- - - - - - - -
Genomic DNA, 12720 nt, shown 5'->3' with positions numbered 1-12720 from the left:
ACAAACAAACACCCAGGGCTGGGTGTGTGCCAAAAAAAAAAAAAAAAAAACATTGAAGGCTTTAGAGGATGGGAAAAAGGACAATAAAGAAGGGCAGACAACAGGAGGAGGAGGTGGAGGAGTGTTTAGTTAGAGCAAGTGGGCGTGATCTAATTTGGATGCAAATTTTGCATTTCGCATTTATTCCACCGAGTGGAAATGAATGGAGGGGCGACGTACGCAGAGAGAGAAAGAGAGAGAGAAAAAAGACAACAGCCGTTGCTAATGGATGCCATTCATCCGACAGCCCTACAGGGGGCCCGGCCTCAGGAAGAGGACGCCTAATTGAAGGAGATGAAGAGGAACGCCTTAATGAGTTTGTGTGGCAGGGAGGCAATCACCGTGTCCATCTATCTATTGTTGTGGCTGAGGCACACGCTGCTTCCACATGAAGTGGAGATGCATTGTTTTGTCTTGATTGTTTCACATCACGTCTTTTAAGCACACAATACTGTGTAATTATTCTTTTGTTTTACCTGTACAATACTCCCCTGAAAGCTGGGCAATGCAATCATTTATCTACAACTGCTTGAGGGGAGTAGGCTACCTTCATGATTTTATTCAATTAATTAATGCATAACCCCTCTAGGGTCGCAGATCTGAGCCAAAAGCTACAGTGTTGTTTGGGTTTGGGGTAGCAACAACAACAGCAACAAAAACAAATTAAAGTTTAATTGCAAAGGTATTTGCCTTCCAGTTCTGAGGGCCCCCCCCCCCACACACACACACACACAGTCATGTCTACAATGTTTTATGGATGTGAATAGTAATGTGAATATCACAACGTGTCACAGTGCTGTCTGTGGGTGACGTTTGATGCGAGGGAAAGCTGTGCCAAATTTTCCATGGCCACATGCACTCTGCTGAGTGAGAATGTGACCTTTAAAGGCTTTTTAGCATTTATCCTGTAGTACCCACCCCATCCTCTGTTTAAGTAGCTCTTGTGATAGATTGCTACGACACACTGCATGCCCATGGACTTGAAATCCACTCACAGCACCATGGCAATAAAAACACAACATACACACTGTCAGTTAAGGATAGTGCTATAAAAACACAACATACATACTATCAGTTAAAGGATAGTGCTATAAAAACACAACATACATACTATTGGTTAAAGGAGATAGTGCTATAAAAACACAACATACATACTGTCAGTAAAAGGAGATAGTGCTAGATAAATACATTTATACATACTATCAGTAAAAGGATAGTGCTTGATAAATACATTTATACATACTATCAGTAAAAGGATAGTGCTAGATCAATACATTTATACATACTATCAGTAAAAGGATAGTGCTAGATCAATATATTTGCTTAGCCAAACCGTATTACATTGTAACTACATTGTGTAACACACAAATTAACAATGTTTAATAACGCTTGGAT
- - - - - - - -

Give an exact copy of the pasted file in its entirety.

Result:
Genomic DNA, 12720 nt, shown 5'->3' with positions numbered 1-12720 from the left:
ACAAACAAACACCCAGGGCTGGGTGTGTGCCAAAAAAAAAAAAAAAAAAACATTGAAGGCTTTAGAGGATGGGAAAAAGGACAATAAAGAAGGGCAGACAACAGGAGGAGGAGGTGGAGGAGTGTTTAGTTAGAGCAAGTGGGCGTGATCTAATTTGGATGCAAATTTTGCATTTCGCATTTATTCCACCGAGTGGAAATGAATGGAGGGGCGACGTACGCAGAGAGAGAAAGAGAGAGAGAAAAAAGACAACAGCCGTTGCTAATGGATGCCATTCATCCGACAGCCCTACAGGGGGCCCGGCCTCAGGAAGAGGACGCCTAATTGAAGGAGATGAAGAGGAACGCCTTAATGAGTTTGTGTGGCAGGGAGGCAATCACCGTGTCCATCTATCTATTGTTGTGGCTGAGGCACACGCTGCTTCCACATGAAGTGGAGATGCATTGTTTTGTCTTGATTGTTTCACATCACGTCTTTTAAGCACACAATACTGTGTAATTATTCTTTTGTTTTACCTGTACAATACTCCCCTGAAAGCTGGGCAATGCAATCATTTATCTACAACTGCTTGAGGGGAGTAGGCTACCTTCATGATTTTATTCAATTAATTAATGCATAACCCCTCTAGGGTCGCAGATCTGAGCCAAAAGCTACAGTGTTGTTTGGGTTTGGGGTAGCAACAACAACAGCAACAAAAACAAATTAAAGTTTAATTGCAAAGGTATTTGCCTTCCAGTTCTGAGGGCCCCCCCCCCCACACACACACACACACAGTCATGTCTACAATGTTTTATGGATGTGAATAGTAATGTGAATATCACAACGTGTCACAGTGCTGTCTGTGGGTGACGTTTGATGCGAGGGAAAGCTGTGCCAAATTTTCCATGGCCACATGCACTCTGCTGAGTGAGAATGTGACCTTTAAAGGCTTTTTAGCATTTATCCTGTAGTACCCACCCCATCCTCTGTTTAAGTAGCTCTTGTGATAGATTGCTACGACACACTGCATGCCCATGGACTTGAAATCCACTCACAGCACCATGGCAATAAAAACACAACATACACACTGTCAGTTAAGGATAGTGCTATAAAAACACAACATACATACTATCAGTTAAAGGATAGTGCTATAAAAACACAACATACATACTATTGGTTAAAGGAGATAGTGCTATAAAAACACAACATACATACTGTCAGTAAAAGGAGATAGTGCTAGATAAATACATTTATACATACTATCAGTAAAAGGATAGTGCTTGATAAATACATTTATACATACTATCAGTAAAAGGATAGTGCTAGATCAATACATTTATACATACTATCAGTAAAAGGATAGTGCTAGATCAATATATTTGCTTAGCCAAACCGTATTACATTGTAACTACATTGTGTAACACACAAATTAACAATGTTTAATAACGCTTGGAT